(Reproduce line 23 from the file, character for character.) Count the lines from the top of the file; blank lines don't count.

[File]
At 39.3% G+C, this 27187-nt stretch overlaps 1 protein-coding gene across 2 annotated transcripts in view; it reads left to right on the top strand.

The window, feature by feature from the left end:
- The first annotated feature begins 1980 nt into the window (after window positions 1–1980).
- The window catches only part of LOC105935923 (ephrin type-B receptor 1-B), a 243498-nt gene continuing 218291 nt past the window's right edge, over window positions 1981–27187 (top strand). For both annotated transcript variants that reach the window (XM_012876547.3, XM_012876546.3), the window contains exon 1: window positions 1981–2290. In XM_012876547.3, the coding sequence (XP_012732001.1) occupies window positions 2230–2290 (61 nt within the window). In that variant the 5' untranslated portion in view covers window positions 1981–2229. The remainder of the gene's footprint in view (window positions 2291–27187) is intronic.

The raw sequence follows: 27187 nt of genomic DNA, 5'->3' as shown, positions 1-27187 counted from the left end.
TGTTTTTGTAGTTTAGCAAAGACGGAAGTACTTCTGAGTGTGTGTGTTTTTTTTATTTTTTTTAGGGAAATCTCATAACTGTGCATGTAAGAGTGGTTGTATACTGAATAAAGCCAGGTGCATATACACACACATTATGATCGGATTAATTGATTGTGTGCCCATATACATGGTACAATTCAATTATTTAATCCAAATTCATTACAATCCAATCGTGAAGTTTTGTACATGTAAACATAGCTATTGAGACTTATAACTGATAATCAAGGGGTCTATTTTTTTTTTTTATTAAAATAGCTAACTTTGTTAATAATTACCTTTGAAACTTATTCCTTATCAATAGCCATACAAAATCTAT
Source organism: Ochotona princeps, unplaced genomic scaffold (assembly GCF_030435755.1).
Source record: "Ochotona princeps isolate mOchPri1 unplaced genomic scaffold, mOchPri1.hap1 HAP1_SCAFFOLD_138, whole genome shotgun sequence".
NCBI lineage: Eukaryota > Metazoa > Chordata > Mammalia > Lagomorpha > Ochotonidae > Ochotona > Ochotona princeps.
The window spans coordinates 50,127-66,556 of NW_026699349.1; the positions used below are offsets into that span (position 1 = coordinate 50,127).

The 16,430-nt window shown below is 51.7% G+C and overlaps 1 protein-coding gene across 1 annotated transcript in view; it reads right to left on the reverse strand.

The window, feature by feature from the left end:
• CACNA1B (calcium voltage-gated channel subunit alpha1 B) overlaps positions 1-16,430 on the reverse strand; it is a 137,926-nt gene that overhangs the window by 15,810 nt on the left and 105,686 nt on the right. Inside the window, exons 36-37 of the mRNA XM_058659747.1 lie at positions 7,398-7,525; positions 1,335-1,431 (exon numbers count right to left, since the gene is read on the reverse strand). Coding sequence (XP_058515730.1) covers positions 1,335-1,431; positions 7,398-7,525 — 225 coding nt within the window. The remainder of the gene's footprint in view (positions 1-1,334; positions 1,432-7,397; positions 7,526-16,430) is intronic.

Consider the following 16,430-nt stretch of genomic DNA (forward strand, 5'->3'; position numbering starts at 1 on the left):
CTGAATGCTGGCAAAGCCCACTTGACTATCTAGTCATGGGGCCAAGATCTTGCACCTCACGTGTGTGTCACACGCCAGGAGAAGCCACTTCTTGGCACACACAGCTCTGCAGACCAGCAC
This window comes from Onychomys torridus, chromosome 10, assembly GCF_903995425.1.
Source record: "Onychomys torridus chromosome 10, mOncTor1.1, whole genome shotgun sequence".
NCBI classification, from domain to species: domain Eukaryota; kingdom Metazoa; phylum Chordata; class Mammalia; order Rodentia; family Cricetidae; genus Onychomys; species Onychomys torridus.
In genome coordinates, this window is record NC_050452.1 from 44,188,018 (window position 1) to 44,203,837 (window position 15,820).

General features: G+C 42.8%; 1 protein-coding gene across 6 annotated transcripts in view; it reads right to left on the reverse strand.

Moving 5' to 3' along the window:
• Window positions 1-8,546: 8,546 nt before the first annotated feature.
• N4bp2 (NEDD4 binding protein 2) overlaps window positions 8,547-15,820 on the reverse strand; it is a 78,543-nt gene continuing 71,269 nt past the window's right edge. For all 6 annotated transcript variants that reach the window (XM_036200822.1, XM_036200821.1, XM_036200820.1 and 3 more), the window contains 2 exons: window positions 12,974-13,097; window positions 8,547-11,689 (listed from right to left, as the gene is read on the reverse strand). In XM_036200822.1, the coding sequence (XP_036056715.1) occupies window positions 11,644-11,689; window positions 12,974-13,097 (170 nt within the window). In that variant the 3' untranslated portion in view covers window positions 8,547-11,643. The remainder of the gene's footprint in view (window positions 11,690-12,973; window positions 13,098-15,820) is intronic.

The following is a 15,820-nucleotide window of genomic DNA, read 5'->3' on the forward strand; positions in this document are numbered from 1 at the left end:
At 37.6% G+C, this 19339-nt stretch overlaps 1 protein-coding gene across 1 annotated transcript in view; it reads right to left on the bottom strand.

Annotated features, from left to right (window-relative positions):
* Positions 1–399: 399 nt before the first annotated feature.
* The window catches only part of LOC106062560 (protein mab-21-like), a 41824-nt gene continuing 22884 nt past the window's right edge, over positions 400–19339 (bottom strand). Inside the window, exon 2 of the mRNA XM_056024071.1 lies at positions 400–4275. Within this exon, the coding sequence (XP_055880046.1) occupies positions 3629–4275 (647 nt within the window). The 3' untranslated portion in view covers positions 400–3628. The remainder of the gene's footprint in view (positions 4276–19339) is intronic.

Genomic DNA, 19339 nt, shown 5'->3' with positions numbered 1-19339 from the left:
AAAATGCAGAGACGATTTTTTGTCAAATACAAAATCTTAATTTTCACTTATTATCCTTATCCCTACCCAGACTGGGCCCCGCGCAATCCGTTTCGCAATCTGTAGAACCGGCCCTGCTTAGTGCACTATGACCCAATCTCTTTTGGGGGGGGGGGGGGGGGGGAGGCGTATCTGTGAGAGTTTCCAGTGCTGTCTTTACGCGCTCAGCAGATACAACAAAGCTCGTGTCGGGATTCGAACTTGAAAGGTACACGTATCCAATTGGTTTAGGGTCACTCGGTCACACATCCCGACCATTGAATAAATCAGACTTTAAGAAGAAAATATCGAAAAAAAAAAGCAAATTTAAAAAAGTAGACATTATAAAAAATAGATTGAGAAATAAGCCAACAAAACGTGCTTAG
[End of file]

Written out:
• N4bp2 (NEDD4 binding protein 2) overlaps window positions 8,547-15,820 on the reverse strand; it is a 78,543-nt gene continuing 71,269 nt past the window's right edge. For all 6 annotated transcript variants that reach the window (XM_036200822.1, XM_036200821.1, XM_036200820.1 and 3 more), the window contains 2 exons: window positions 12,974-13,097; window positions 8,547-11,689 (listed from right to left, as the gene is read on the reverse strand). In XM_036200822.1, the coding sequence (XP_036056715.1) occupies window positions 11,644-11,689; window positions 12,974-13,097 (170 nt within the window). In that variant the 3' untranslated portion in view covers window positions 8,547-11,643. The remainder of the gene's footprint in view (window positions 11,690-12,973; window positions 13,098-15,820) is intronic.